The May 2015 Eurobarometer  indicates that smoking prevalence is the highest in Greece with 38% of smokers. The same survey also showed that 56% of the Greeks were in favor of the e-cigarette in a tobacco harm-reduction perspective.
In a recent article  describing the sorry state of tobacco control in which the 2008 financial crisis left the country, the authors reveal that no money was collected by the Government in 2015 neither for fines nor for infringement of smoking-related laws, for selling tobacco and alcohol to minors nor in annual licensing fees for areas where smoking is permitted in enclosed spaces. The amount of income predicted by the Greek Parliamnet in 2016 is zero for both budgets.
“Current Greek government has no intention to protect non-smokers (…) prevent minors from buying tobacco” but a marked intention to prevent smokers from switching to vaping…
“With the country still in recession and in dire need of money, the 2016 budget serves as a cynical confession that the current Greek government has no intention to protect non-smokers from exposure to SHS [secondhand smoke], prevent minors from buying tobacco or even impose fines to offenders“, wrote the authors  who call the EU and Public Health Authorities to pressure the coalition Government to enforce public bans on smoking.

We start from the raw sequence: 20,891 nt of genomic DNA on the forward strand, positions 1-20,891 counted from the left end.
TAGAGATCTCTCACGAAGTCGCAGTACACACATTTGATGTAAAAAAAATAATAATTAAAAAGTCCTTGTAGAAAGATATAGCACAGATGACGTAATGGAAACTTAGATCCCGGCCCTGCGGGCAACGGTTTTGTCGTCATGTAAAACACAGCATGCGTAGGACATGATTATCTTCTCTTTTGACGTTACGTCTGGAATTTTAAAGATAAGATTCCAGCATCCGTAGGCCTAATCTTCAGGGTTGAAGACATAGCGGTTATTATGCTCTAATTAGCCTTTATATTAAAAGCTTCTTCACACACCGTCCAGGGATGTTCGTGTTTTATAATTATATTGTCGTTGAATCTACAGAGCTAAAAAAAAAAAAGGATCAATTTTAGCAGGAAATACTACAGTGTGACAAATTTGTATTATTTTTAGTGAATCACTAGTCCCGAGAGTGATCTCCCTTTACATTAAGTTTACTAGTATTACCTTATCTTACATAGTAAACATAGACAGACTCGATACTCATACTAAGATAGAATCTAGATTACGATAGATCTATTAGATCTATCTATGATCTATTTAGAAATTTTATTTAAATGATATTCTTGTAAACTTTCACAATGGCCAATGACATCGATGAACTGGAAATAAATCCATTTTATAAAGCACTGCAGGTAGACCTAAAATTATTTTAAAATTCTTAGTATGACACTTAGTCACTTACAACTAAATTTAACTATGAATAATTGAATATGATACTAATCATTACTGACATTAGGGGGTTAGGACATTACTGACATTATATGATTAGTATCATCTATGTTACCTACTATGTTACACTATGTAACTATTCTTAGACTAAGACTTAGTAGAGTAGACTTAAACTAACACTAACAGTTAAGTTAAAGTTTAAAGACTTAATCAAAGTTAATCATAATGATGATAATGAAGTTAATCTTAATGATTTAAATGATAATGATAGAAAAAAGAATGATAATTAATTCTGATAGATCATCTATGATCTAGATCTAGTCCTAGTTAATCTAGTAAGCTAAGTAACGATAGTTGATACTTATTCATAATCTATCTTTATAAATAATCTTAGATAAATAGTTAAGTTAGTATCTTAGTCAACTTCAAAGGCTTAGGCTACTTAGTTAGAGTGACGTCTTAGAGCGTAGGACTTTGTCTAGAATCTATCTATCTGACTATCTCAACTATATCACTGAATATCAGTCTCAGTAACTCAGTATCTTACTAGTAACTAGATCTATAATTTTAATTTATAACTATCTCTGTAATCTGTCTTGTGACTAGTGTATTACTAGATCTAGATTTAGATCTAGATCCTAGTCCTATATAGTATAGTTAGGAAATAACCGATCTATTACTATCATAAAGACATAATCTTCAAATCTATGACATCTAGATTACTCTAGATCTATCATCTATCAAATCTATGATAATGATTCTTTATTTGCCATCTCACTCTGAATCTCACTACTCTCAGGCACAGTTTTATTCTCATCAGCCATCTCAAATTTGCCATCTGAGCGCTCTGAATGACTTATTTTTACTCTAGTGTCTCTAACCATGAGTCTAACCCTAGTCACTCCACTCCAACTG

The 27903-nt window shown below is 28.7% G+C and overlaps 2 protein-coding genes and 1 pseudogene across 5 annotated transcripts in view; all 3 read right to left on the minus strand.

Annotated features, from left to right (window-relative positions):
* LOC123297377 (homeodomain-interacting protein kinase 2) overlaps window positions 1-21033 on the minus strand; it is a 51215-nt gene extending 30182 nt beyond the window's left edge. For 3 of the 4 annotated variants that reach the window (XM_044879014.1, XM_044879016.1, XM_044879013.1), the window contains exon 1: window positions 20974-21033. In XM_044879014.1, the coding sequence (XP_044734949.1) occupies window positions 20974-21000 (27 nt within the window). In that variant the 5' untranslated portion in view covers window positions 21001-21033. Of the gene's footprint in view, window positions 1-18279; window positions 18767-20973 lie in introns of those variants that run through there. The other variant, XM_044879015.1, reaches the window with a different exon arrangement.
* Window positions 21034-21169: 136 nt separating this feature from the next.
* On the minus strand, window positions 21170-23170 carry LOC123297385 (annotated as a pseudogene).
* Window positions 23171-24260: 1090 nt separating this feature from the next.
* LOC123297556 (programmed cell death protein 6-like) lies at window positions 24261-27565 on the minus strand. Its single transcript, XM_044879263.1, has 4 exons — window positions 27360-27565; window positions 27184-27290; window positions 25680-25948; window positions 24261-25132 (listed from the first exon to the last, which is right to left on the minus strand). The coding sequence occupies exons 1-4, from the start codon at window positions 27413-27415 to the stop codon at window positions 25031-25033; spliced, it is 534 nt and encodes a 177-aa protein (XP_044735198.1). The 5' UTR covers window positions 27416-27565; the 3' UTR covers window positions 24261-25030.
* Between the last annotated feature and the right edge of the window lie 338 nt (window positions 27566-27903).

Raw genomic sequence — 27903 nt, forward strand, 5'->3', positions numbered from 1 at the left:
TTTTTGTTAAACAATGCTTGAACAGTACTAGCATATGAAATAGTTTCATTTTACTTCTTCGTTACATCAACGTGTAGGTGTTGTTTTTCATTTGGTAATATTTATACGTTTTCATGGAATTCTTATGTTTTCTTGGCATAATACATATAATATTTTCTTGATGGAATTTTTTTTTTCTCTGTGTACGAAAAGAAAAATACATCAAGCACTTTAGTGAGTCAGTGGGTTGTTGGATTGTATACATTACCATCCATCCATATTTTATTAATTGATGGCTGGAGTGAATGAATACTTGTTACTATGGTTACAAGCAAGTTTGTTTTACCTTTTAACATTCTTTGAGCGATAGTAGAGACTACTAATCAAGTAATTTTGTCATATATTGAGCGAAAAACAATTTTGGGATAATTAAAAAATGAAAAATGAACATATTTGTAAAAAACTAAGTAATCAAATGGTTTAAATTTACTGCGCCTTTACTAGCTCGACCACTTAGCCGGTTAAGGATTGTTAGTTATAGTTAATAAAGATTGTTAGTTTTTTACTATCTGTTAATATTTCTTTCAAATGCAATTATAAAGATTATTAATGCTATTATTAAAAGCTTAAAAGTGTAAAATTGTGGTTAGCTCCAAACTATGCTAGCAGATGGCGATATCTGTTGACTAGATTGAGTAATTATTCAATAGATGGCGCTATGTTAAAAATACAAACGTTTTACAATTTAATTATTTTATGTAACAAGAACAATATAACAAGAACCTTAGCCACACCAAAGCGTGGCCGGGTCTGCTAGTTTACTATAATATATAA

It is in this context that the Greek Government plans to limit the access to the personal vaporizer by implementing the following measures:
- Ban on vaping in public places,
- Specific taxation of vaping products,
- Ban on online sales.
A similiar situation was proposed by Slovenia, where the same measures were announced by the Government to implement the EU TPD. In response, Konstantinos Farsalinos and Jacques Le Houezec exposed to the public, associations and authorities, the urgent necessity not to prevent people from accessing vaping products and to adopt the lightest regulation possible to the personal vaporizer.
Putting taxes on a product that is already fragilized by unadapted regulations is certainly not the best option for ensuring a robust income to the Government’s finance department. In Italy, the creation of a parliamentary intergroup “electronic cigarette” was decided in order to promote this alternative in public health and “expand an industry that can do business without harm health“.
With the help of the researcher Konstantinos Farsalinos, the Greek vapers who still have no formalized advocacy structure, try to attract the attention of the media on the necessity to open a dialogue with the government about their plans for the personal vaporizer and vaping products.
Obviously, smoking and secondhand smoke exposure are major concerns and likely the first issued to be addressed by the Greek Government before they stifle vaping and send back current vapers to tobacconists.
Fighting against an enemy is a noble cause but mistaking on the name of this enemy is likely to create even larger delays in solving the real problems that are a high smoking prevalence and a weakness in law enforcement.
Will the Greek government draw a red line between tobacco and vaping products?
 European Commission, Directorate General Health and Consumers. Special Eurobarometer 429/Wave 82.4—Attitudes of Europeans Towards Tobacco and Electronic Cigarettes. Brussels: Special Eurobarometer;.
 Filippidis, F. T., & Tzoulaki, I. (2016). Greece giving up on tobacco control.Addiction, 111(7), 1306-1307.